The study of Canadian politics has two related parts. The first involves understanding and analyzing the Canadian democratic system, it’s government structure and powers, and it’s political parties and political actors. The second looks at some fundamental societal (non-governmental) forces that affect the Canadian political environment; the most important of these being regionalism, Quebec nationalism, aboriginal politics, social class, gender, and multiculturalism. Canada’s relationship with the United States, as well as the rest of the world, plays an important role in defining a Canadian political identity as well. The study of Canadian politics also looks at issues such as media, public opinion, and voter turnout.
Canada is a federation with three branches of central government: the executive branch (which includes the Prime Minister and the Cabinet), the legislative branch (which includes an upper house known as the Senate and a lower house known as the House of Commons), and the judicial branch (which is Canada’s independent Court system). Judges and Senators are appointed. The House of Commons is composed of 308 elected Members of Parliament (MP).
Members from each political party in each riding are responsible for nominating a member to stand as their party’s candidate in an election. The candidate from the political party that wins the most votes in the election in their riding will become the MP for that riding. Political party members also nominate their party’s leader, and the leader from the party that wins the most seats in the general election is typically appointed by the governor general to assume to the role of Prime Minister. The governor general, on the advice of the Prime Minister, then appoints the Cabinet Members. Almost all bills proposed by the Cabinet are enacted, compared to a relatively small number of bills originating from individual MPS, giving the Cabinet significant control over the legislative agenda of the House of Commons.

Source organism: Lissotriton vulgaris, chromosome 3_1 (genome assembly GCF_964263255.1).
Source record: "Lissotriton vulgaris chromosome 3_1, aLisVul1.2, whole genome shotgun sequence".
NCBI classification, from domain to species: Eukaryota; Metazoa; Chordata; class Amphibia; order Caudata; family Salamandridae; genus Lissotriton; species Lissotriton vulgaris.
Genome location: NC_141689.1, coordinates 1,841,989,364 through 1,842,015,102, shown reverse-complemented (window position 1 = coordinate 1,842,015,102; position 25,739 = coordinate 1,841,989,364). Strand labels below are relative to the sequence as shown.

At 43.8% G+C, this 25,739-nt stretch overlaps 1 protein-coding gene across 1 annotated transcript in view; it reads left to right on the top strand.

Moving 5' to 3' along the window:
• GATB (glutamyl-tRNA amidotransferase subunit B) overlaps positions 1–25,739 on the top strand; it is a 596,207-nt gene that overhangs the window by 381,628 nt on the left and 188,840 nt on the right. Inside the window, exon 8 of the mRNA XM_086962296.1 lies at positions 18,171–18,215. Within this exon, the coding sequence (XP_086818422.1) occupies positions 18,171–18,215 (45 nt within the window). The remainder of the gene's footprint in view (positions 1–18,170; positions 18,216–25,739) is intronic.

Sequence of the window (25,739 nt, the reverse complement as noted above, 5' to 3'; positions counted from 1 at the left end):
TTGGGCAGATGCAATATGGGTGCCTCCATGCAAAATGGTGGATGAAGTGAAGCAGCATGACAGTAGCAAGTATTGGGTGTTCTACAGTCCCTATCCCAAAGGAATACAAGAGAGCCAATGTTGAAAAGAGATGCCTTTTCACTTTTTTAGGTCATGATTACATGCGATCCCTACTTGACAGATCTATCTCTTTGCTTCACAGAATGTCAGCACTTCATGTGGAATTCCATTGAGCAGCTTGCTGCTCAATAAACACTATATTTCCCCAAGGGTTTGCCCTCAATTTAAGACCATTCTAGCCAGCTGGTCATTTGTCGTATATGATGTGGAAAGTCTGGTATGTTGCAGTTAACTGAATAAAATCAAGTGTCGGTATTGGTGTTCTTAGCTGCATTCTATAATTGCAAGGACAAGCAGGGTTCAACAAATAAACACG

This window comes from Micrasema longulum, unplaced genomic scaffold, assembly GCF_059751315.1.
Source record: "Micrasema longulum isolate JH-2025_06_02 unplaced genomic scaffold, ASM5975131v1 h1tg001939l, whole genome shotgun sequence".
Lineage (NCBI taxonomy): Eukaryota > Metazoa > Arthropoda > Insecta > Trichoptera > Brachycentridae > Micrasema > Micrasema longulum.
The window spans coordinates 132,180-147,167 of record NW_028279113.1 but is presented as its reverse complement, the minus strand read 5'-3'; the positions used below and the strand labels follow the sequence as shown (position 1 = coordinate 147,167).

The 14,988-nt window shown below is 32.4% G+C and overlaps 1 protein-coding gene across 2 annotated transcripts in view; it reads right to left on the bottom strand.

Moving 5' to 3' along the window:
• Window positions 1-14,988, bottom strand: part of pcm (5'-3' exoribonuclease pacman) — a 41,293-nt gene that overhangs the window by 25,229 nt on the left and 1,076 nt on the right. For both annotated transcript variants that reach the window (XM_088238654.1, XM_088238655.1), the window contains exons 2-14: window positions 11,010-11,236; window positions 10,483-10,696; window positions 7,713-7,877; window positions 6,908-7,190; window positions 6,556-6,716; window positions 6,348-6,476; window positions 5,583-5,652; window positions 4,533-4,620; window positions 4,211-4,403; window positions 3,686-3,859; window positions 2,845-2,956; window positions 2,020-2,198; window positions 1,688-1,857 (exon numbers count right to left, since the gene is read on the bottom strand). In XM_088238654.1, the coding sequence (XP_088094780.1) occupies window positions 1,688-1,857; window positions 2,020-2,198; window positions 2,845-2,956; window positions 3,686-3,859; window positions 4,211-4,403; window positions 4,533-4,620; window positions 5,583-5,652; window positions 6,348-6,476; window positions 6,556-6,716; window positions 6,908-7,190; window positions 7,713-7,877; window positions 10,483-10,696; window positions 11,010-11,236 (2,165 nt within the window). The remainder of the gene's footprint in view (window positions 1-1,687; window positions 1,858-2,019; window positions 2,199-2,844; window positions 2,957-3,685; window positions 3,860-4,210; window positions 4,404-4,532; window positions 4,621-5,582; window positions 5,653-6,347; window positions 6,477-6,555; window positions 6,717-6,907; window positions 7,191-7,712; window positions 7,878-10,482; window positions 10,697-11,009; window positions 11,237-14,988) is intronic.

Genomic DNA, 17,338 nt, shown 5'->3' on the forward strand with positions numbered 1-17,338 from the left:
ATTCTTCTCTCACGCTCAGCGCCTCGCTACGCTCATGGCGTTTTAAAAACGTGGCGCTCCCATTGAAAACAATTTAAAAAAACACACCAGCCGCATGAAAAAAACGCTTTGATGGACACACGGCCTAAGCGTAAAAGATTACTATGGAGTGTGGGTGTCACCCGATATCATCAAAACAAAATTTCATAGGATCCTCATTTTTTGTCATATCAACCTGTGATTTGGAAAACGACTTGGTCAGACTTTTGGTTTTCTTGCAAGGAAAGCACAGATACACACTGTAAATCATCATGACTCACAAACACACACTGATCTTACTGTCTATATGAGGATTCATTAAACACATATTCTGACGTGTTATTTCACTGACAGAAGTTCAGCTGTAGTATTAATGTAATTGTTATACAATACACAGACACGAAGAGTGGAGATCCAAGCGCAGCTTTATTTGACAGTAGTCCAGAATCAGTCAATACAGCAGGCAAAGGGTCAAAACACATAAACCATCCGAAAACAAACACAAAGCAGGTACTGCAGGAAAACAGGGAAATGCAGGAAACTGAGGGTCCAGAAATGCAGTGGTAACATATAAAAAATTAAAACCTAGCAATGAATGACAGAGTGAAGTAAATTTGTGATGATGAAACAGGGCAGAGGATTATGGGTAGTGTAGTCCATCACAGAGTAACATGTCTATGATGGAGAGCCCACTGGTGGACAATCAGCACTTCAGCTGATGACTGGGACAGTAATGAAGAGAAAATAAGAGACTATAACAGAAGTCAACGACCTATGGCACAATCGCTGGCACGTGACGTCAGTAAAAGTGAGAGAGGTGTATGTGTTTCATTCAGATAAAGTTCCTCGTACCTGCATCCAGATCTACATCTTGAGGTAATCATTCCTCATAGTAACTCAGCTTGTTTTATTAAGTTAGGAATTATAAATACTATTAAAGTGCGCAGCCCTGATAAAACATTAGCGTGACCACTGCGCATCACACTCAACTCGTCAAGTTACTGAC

Canada currently has a multi-party system with the Conservatives, the Liberals, the NDP and the Green Party (and a handful of smaller, special interest parties). A Conservative government has been in power since 2006, Canada’s current Prime Minister is the Right Honourable Stephen Harper, and Canada’s current Cabinet is referred to as the Harper Cabinet, which is part of the 28th Ministry.
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